Efficiency isn’t everything

I’ve been at my internship for almost a month now, so a lot has been going on. I attend village bank formation and repayment meetings to learn how the microcredit process works. I work with our program partner, Multicredit, to design business chats for women that are both informative and engaging (and they have to be engaging, especially when many women have a child on their back demanding their attention).

Local women build towers with gum drops and toothpicks in order to practice teamwork and communication

I help with all the little details that go into offering classes to loan recipients, like buying massive amounts of yarn and hauling it through the streets for knitting classes. On Saturdays, I help run leadership workshops (one of my favorite activities was teaching them how to make skyscrapers out of marshmellows, gum drops and toothpicks in order to practice teamwork and communication…and then, bonus, we got to eat them afterward).

One interesting conflict I’ve encountered in my work so far is the clash between efficiency and mission. Coming into the internship with my U.S. mindset, I tend to want to get things done the fastest and most efficient way. But sometimes that is not the best way to support DiscoverHope’s ultimate mission, which is to support the multifaceted development of women in poverty.

For example, following our business chats, we assign women some sort of homework…something practical like giving their business a name to differentiate themselves from their competitors, or designing propaganda materials like flyers or business cards. But because women have so many responsibilities (running their small business, caring for their household, attending community meetings, etc.) it is difficult for them to find the time to complete extra homework on top of everything else.

My coworkers and I have brainstormed two different strategies to encourage women to do their homework. One is to take advantage of the repayment meetings that are already scheduled for their communal banks and spend half an hour going over the homework and completing it as a group. The other is to periodically visit each woman in her house and give her individual support as she completes her assignments. Since there are over 75 loan recipients to date, the first method certainly sounds more efficient.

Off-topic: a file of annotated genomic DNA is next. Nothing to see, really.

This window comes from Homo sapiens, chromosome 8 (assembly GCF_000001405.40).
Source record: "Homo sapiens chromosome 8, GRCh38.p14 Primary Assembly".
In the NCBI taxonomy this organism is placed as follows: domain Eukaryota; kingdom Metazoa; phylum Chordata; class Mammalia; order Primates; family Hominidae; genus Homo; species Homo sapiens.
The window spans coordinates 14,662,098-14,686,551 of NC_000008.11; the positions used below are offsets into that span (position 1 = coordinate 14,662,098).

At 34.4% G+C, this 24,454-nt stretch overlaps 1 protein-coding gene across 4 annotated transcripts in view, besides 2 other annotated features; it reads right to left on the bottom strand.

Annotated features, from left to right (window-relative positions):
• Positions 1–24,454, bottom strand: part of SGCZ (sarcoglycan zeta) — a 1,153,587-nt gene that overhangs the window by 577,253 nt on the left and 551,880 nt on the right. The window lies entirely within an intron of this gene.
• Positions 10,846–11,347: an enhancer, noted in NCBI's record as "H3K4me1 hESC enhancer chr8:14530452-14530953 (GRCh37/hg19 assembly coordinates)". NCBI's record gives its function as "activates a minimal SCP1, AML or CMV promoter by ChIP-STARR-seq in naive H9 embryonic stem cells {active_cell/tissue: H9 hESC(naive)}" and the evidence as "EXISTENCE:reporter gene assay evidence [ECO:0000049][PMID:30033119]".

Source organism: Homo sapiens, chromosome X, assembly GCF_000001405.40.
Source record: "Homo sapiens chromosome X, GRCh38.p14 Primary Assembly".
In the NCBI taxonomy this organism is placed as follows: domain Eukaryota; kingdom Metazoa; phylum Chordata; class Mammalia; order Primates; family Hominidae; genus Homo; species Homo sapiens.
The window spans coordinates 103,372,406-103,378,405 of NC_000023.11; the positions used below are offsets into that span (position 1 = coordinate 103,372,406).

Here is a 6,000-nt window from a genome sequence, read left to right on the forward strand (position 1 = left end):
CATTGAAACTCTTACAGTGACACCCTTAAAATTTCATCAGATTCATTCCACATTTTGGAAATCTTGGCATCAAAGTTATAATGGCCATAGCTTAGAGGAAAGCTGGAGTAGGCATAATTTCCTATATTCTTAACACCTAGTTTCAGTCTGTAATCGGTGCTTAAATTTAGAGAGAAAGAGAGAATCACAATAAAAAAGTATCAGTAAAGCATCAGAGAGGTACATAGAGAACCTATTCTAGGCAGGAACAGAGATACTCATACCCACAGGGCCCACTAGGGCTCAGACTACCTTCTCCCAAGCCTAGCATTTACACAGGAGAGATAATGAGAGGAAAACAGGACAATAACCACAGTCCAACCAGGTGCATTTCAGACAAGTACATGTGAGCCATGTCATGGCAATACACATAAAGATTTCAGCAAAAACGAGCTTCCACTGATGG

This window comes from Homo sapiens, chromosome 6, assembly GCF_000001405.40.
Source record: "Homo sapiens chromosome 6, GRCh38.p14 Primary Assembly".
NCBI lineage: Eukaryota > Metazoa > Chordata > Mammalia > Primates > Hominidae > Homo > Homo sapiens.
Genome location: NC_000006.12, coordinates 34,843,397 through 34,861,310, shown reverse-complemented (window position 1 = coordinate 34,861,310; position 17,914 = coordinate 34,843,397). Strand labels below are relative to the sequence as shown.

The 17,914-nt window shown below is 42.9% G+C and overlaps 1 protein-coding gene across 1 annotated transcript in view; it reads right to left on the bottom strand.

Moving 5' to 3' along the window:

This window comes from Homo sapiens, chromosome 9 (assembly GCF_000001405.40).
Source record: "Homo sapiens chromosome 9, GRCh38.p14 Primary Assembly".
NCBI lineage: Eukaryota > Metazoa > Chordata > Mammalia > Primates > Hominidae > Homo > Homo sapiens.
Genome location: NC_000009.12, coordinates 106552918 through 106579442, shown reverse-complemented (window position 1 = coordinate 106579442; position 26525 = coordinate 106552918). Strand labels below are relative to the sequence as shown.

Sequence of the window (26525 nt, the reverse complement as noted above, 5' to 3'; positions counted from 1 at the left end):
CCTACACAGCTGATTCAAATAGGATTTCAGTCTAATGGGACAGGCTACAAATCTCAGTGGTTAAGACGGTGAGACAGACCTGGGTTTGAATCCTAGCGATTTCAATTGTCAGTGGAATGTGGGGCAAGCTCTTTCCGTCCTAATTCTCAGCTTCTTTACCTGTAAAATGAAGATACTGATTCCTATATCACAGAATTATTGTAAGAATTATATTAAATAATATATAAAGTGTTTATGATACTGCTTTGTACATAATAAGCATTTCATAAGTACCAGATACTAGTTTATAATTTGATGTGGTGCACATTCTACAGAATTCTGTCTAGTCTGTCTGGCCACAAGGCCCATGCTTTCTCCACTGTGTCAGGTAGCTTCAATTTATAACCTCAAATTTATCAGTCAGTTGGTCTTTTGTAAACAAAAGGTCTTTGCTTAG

But that is not all there is to the decision. We also have to consider Cajamarcan culture. Here individual attention and a personalized invitation go a long way (before every leadership workshop we drop off personalized invitations, door-to-door, asking women to attend…and it works). We also learn a lot more about the women and their obstacles in their home and business by taking the time to visit them. Furthermore, experience with healthy household campaigns in the past proved that the campaigns were most successful when accompanied by follow-up visits to individual homes. So we have decided to use the home visit strategy and see how it works out.

I notice this same conflict on a daily level in a less obvious sense. At the Hope House (the community center in Cajamarca) we work looong days. We spend a lot of the day having conversations with women who pop into the office about their thoughts and needs, about how they think classes are going, and in short, taking the time to hear them out…no matter how long that takes.

So, for example, we could have an efficient 15 minute meeting with our literacy teacher to discuss how to better evaluate students’ progress…or…we could have a 1 hour and  15 minute meeting in which we listen to the teacher and learn about her other difficulties: how some students don’t attend class on a regular basis; how an indigenous woman won’t wear her glasses because she’s ashamed; or how the students are getting headaches from working in a dark room in their classmate’s house, but they are afraid to move to a different meeting place because they don’t want to offend their host.

The subleties and intimate knowledge of what women are thinking is very important; more important running a fast-paced, “efficient” operation. Because the core mission of DiscoverHope is to support women’s journey of personal and entrepreneurial development, no matter how long that journey may be.

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About amyknopnarbutis

Amy Knop-Narbutis is studying at the LBJ School of Public Affairs for her Masters in Global Policy Studies (expected 2011). She is focusing her studies on international development. Before coming to LBJ, Amy spent a year researching the impact of Fair Trade coffee certifications on gender equity in Costa Rica, funded by the U.S. Student Fulbright Program. Previously, she interned for Catholic Relief Services in Quito, Ecuador, where she developed Fair Trade initiatives with their local program partners. Amy attended Villanova University for undergrad, where she graduated summa cum laude with a B.A. in Liberal Arts and specializations in Latin American Studies, Peace and Justice Studies, Ethics and Spanish. She is a Philadelphia native who enjoys volunteering and participating in student groups in her spare time.

One thought on “Efficiency isn’t everything

  1. Kelly

    I’m really excited to read more about the progress you make with this project! It’s so inspiring to hear stories about helping women develop new skills and ways to better their lives and living environments.

    Reply

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